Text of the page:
Why Did LeBron James Curse in His Final Press Conference Quote?

Ethan Sherwood StraussNBA Lead WriterJune 22, 2012

MIAMI, FL - JUNE 21:  LeBron James #6 of the Miami Heat answers questions from the media next to the Larry O'Brien Finals Championship trophy during his post game press conference after they won 121-106 against the Oklahoma City Thunder in Game Five of the 2012 NBA Finals on June 21, 2012 at American Airlines Arena in Miami, Florida. NOTE TO USER: User expressly acknowledges and agrees that, by downloading and or using this photograph, User is consenting to the terms and conditions of the Getty Images License Agreement.  (Photo by Ronald Martinez/Getty Images)
Ronald Martinez/Getty Images

Via ESPN's Brian Windhorst, LeBron James recently said "I was very immature," regarding last year's infamous "same life that they had before" quote. That one was uttered after the 2011 Finals, on the American Airlines Arena presser podium. In theory, James' recognition of such a press conference faux pas is illustrative of personal growth. 

Though, on that same dais, after triumphantly winning the 2012 title, LeBron eschewed popular conceptions of maturity to emphasize that a ring is still a ring despite the short lockout season. Considering the NBA playoff's protracted playoff slog, LeBron wasn't having it: 

"Sh--, we coulda' played one regular season game." 

It was James' final quote of evening, he ducked out after that. I loved the the sentence as it buzzed my ears, and wrote it down instantly. In my mind, it was a funny, unvarnished rebuke to those who might minimize a Herculean playoff performance.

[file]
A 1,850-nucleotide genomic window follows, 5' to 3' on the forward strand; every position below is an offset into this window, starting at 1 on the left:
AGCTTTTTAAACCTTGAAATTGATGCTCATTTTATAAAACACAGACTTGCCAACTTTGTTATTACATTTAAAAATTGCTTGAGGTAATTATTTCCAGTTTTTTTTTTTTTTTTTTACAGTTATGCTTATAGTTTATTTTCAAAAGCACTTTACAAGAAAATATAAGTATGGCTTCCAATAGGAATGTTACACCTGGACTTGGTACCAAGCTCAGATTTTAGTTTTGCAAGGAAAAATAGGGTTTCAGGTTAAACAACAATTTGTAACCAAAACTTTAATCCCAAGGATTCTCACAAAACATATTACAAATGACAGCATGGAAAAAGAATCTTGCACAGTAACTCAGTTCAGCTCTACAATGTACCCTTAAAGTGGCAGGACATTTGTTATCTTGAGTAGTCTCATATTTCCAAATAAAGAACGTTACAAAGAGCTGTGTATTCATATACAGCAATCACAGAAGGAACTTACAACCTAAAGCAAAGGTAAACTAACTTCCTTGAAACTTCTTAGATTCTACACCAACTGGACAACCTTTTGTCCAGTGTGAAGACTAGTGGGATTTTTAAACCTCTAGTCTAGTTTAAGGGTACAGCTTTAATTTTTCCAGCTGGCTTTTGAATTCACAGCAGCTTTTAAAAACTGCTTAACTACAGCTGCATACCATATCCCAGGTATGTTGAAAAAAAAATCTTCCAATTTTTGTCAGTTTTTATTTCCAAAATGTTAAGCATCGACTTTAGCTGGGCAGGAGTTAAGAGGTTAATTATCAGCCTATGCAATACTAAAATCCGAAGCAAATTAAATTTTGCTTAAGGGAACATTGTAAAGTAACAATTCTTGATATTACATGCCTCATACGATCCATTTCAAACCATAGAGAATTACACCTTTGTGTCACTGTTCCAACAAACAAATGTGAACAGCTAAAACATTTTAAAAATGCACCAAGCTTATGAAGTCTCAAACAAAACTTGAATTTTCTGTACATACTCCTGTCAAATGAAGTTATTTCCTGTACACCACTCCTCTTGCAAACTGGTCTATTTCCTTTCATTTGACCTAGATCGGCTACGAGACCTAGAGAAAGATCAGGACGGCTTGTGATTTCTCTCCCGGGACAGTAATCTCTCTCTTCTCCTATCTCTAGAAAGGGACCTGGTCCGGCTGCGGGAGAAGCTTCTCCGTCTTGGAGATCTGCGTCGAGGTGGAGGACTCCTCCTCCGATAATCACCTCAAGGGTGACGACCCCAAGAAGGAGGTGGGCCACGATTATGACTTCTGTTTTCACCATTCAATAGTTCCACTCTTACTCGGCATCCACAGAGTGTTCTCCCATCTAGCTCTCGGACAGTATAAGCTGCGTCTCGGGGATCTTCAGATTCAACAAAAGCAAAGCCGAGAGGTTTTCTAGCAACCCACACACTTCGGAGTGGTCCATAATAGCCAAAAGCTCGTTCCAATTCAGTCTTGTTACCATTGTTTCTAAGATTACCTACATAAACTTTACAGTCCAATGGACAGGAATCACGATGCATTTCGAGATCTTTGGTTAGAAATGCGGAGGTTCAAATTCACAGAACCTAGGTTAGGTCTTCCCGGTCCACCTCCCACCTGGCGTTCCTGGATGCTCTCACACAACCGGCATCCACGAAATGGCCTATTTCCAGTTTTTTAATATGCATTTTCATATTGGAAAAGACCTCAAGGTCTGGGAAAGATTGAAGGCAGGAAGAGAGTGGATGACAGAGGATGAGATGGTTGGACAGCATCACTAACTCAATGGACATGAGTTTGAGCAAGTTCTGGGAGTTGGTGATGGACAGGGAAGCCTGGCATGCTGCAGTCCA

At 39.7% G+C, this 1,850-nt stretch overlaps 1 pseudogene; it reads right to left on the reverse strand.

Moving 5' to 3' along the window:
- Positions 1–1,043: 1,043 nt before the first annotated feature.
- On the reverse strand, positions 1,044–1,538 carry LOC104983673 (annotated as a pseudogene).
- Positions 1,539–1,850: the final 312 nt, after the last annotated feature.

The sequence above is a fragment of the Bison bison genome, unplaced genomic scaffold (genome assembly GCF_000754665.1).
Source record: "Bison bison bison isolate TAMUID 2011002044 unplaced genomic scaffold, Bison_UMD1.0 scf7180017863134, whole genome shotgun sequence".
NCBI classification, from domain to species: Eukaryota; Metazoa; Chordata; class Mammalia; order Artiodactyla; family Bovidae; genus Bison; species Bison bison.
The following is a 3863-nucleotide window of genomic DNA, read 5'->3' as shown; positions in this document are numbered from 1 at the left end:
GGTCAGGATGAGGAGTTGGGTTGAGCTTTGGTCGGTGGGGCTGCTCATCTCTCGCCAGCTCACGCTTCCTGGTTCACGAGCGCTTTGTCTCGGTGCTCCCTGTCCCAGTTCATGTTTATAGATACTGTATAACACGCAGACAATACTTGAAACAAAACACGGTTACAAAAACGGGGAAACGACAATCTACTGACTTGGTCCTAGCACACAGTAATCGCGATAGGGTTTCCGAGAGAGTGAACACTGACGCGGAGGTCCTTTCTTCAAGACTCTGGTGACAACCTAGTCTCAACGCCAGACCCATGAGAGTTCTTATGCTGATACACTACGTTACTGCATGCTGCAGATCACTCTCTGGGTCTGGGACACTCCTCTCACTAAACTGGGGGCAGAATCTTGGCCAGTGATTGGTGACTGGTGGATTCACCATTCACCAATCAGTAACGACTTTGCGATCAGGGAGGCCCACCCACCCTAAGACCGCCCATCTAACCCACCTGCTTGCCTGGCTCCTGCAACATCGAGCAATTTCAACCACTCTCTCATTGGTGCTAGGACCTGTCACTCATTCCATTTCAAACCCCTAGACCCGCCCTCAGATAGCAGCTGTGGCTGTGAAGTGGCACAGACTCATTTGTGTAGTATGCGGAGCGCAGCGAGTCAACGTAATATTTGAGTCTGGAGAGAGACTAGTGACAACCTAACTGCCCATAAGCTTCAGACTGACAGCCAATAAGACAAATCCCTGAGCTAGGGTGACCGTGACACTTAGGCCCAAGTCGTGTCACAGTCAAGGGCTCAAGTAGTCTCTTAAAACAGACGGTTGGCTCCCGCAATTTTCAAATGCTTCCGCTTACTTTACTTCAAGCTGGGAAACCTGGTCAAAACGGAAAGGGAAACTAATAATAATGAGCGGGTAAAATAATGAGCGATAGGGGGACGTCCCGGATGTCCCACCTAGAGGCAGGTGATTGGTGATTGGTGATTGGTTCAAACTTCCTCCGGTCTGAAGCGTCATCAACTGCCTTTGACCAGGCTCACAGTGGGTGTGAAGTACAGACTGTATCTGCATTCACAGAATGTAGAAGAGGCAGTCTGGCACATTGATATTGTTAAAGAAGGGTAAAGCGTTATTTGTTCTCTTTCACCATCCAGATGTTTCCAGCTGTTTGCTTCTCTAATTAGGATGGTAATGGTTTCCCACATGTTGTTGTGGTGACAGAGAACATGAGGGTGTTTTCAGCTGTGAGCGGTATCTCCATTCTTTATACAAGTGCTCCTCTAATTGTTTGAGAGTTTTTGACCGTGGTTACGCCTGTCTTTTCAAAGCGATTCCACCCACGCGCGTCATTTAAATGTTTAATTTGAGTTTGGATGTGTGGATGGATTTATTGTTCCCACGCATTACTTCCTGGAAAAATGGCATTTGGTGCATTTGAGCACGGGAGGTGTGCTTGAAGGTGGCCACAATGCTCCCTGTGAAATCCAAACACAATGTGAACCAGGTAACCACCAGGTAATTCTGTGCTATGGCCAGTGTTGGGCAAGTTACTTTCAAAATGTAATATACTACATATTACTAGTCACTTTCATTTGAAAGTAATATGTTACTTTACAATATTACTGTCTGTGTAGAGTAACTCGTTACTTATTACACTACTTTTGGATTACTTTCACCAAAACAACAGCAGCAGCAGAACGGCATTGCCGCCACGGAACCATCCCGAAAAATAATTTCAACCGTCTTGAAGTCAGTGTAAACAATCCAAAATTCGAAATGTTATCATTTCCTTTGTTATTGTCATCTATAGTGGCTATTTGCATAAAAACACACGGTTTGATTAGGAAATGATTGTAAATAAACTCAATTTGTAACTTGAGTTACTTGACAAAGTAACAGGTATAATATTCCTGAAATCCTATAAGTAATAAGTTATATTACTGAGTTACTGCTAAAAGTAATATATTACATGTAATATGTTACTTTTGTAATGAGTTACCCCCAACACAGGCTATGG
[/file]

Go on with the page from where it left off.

I asked some Miami Heat beat reporters if they had heard him curse in a presser before. No one could recall such an instance. Given how unusual a move this was for Bron, I'm curious as to why he did it. 

Allow me to play armchair psychologist. LeBron James has been forced to swallow the anger that floods in his direction. Defiance doesn't play to his advantage, not when the public is already against him. Maybe, in his grandest moment, at a time when few would care if he slipped, James snuck in a little act of defiance on the way out.

Maybe he was just tired or gleeful enough to be apathetic to social mores. My preferred take: LeBron was relieving a different kind of pressure, the type that builds up when you always absorb insults, chin to the sky. Many wanted James' humanity on display. Would he cry like MJ? Would he rant and rave like KG? LeBron was robotic in the center court interview, giving little away. At the end of the night, when most were asleep, he let some humanity seep through the veneer.